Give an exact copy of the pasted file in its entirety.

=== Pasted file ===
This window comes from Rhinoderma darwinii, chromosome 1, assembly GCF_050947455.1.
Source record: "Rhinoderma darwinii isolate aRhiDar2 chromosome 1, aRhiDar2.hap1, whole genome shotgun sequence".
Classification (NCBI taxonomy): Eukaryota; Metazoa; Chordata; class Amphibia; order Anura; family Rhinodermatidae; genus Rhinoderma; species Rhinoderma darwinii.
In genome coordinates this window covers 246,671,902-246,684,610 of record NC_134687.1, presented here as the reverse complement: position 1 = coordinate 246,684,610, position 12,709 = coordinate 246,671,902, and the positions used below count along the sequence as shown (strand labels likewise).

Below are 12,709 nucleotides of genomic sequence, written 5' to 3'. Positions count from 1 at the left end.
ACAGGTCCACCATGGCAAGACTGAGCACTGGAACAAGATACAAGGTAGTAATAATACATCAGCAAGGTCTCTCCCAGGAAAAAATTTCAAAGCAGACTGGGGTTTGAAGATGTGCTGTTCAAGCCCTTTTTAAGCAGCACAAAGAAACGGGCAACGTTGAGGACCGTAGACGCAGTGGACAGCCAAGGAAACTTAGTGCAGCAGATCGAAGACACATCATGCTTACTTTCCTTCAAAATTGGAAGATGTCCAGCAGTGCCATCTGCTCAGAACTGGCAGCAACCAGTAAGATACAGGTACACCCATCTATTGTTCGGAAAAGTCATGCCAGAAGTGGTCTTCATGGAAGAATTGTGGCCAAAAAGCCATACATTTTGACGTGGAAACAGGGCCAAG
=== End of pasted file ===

This window comes from Rhinoderma darwinii, chromosome 1, assembly GCF_050947455.1.
Source record: "Rhinoderma darwinii isolate aRhiDar2 chromosome 1, aRhiDar2.hap1, whole genome shotgun sequence".
Classification (NCBI taxonomy): Eukaryota; Metazoa; Chordata; class Amphibia; order Anura; family Rhinodermatidae; genus Rhinoderma; species Rhinoderma darwinii.
In genome coordinates this window covers 246,671,902-246,684,610 of record NC_134687.1, presented here as the reverse complement: position 1 = coordinate 246,684,610, position 12,709 = coordinate 246,671,902, and the positions used below count along the sequence as shown (strand labels likewise).

Below are 12,709 nucleotides of genomic sequence, written 5' to 3'. Positions count from 1 at the left end.
ACAGGTCCACCATGGCAAGACTGAGCACTGGAACAAGATACAAGGTAGTAATAATACATCAGCAAGGTCTCTCCCAGGAAAAAATTTCAAAGCAGACTGGGGTTTGAAGATGTGCTGTTCAAGCCCTTTTTAAGCAGCACAAAGAAACGGGCAACGTTGAGGACCGTAGACGCAGTGGACAGCCAAGGAAACTTAGTGCAGCAGATCGAAGACACATCATGCTTACTTTCCTTCAAAATTGGAAGATGTCCAGCAGTGCCATCTGCTCAGAACTGGCAGCAACCAGTAAGATACAGGTACACCCATCTATTGTTCGGAAAAGTCATGCCAGAAGTGGTCTTCATGGAAGAATTGTGGCCAAAAAGCCATACATTTTGACGTGGAAACAGGGCCAAG